htfd pressLeft to right: Rep. Ken Green, Councilwoman RJo Winch, Sen. Eric Coleman, and Rep. Doug McCrory. Christine Stuart photo
The gathering of community leaders in Hartford’s Northend Monday wasn’t in reaction to the recent spat of violence including 18 shootings, state Rep. Kenneth Green said. It wasn’t a political stunt either, he said.Instead Monday’s gathering at the corner of Vine Street and Albany Avenue was about working with the community to find solutions.

“We don’t have the answers,” state Rep. Douglas McCrory said. “If we had the answers we wouldn’t be here.” The young people and the community have the solutions to this problem, he said.  Green said “somewhere along the way we have lost our village and when we did we began to lose our children.” “Your commitment or lack of commitment means the success or failure of our village,” Green said. “Those of you who can sit on your front porches and say good morning as our children walk to school: Make your presence known,” Green said.  Toward the end of the gathering Monday, Green asked members of the crowd to repeat the phrase “I am part of a village that will help raise our children. Are you?” crowd shotDoug Hardy photo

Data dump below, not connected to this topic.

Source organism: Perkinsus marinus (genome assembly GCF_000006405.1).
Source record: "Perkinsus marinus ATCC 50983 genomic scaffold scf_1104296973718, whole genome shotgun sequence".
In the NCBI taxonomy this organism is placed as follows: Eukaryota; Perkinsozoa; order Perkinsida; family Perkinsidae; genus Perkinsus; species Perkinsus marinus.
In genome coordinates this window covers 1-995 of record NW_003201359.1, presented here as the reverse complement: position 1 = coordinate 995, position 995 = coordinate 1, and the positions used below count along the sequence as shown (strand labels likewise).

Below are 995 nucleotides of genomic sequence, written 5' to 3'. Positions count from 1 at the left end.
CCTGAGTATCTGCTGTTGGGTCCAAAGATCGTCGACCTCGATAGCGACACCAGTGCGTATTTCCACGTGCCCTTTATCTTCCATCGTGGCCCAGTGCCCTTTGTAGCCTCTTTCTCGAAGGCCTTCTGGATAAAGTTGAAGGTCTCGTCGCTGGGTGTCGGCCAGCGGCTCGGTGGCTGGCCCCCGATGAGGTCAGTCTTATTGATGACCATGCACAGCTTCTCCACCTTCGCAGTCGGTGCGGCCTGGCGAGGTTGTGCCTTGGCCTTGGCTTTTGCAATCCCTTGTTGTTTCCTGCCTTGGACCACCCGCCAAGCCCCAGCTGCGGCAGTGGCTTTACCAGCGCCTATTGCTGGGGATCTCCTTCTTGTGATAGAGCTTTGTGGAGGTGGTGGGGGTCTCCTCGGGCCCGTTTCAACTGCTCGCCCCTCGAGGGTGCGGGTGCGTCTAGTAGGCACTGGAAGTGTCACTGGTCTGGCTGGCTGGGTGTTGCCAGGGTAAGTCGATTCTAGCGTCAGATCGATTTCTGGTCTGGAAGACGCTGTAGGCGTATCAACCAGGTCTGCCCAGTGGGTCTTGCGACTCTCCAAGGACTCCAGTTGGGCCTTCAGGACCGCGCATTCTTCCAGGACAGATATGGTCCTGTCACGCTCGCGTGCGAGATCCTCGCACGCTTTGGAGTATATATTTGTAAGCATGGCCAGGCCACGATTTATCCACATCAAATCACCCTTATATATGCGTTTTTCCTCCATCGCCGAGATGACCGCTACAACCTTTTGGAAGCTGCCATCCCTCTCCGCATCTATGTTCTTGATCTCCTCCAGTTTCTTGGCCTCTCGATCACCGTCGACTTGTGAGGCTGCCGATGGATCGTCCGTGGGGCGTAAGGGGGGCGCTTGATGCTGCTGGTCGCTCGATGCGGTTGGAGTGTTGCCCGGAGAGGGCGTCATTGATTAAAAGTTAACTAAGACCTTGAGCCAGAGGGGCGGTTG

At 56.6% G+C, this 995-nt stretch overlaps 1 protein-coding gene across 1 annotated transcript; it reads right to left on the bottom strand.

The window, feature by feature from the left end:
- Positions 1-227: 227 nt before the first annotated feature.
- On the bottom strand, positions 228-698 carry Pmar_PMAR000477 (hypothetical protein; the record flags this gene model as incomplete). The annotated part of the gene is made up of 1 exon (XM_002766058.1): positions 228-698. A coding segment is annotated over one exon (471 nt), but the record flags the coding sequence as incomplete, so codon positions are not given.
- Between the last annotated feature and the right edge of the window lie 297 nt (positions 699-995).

He said we’re not going to have someone from outside the community come in and tell us what to do anymore. Hartford City Council Majority Leader RJo Winch echoed Green’s comments when she asked the crowd to “stop supporting people who don’t support us.” “Our parents have got to get involved in our children’s lives,” Winch said. “A lot of this is about disrespect.” Henrietta Beckman, who lost her son Randy to the violence four years ago, told the crowd that “If you don’t snitch, you’re going to find yourself six-feet under.” “Those bullets don’t have any names on them,” Beckman said. But the message Monday wasn’t just for the youth. “This ain’t about blamin’ the youth, because they are only doing what they see us doing sometimes,” Green said. Click here to read the Hartford Courant story.greenChristine Stuart photo